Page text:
When the Democratic Unionist Party (DUP) scuppered Prime Minister Theresa May’s talks with the EU they not only added to the risk of the talks failing, they also added a new risk – The ousting of Theresa May or even the fall of the government itself.
Lack of strategic understanding
However, attempts by the UK government to move onto trade talks appear to underline a certain lack of strategic understanding.
The Commission’s Chief Negotiator, Michel Barnier, was clear on the EU’s objectives in a press briefing in December last year:
“…Unity is the strength of the European Union and President Juncker and I are determined to preserve the unity and the interest of the EU27 in the Brexit negotiations. This determination is shared by all governments.”
In this respect the interests of trade is subservient to, and flows from the strategic imperative to preserve the cohesiveness of the EU.
On the border issue the DUP’s leader Arlene Foster stated:
“We will not accept any form of regulatory divergence which separates Northern Ireland economically or politically from the rest of the United Kingdom.”
With the Unionists suspicious of any moves they see as making a United Ireland more likely, Theresa May appears to have misread the border issue as technical one rather than strategic.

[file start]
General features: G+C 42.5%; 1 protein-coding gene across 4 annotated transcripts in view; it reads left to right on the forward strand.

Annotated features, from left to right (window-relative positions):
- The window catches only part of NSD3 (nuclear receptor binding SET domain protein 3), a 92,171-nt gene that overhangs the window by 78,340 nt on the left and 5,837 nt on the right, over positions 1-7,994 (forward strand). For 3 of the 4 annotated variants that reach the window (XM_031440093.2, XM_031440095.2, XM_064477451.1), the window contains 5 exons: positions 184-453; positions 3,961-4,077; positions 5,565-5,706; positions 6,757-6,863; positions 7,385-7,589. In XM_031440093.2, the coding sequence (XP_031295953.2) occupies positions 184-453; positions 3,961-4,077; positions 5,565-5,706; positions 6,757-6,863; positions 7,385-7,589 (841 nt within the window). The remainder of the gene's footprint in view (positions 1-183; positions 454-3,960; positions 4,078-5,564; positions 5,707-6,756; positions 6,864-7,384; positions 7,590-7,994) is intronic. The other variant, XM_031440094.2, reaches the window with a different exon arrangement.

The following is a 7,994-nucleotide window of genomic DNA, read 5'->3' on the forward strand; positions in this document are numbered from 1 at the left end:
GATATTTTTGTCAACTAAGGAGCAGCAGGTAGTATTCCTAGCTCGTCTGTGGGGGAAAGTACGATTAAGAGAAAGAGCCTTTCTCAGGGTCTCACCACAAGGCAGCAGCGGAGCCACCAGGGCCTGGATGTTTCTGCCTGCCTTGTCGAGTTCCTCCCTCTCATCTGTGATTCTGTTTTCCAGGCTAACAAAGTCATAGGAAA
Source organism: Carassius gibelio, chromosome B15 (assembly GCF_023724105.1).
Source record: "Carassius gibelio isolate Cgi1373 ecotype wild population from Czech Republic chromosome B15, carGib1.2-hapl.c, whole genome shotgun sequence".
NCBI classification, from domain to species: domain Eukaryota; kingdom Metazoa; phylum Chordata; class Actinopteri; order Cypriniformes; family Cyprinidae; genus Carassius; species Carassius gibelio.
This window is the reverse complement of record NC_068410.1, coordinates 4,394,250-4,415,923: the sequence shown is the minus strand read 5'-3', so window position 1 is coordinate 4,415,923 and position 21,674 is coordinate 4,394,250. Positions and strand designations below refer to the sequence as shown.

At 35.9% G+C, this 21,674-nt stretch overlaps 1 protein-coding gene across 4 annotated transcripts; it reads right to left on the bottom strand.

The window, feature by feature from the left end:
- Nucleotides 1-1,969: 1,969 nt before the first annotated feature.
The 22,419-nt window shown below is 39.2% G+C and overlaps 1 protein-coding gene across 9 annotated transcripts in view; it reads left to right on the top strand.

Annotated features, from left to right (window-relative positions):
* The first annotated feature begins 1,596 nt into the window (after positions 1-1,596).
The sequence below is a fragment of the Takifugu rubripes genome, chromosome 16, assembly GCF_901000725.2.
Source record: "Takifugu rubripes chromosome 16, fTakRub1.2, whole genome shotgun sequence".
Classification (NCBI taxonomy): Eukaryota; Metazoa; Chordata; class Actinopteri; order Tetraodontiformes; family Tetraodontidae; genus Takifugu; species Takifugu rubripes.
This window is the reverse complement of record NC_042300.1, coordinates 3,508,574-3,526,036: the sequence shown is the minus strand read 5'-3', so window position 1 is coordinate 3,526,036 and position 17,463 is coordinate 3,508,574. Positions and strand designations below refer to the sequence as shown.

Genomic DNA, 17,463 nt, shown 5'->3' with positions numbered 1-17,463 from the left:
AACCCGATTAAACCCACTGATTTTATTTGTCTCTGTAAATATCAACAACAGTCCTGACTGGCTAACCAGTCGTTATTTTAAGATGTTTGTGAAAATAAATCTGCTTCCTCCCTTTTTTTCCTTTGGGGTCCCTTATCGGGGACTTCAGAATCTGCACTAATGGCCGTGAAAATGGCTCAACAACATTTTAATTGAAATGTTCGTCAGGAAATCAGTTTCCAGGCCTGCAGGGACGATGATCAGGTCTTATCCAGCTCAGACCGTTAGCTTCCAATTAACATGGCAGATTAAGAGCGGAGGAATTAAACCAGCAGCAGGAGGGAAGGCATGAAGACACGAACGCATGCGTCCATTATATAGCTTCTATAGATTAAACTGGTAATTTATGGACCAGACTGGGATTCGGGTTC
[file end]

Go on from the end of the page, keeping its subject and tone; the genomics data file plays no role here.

There are powerful pressures exerting themselves on the UK government which contributes to the surprise twists and turns we’ve witnessed in the negotiations.
There is the complex internal political situation – The rift with the DUP who the Conservatives rely on to maintain a parliamentary majority; cabinet disagreements; and opposition from some Conservative MPs to a deal involving a customs union, single market or the European Court of Justice.
On the other hand is the importance for the government to avoid an economically, and politically, damaging ‘no deal’.
Theresa May, is on the horns of a dilemma – She badly to needs to move onto trade talks but conceding too much ground risks her fall or that of her government.
Surviving to 2019
The Conservative government seems to be working to a timetable of surviving through to 2019 when a deal would be scheduled to be concluded.
While some sort of accommodation may emerge in the short term on the border issue, there is now the added risk that the Conservative government may not make it to their 2019 target…
Geopolitical analyst Tyga FX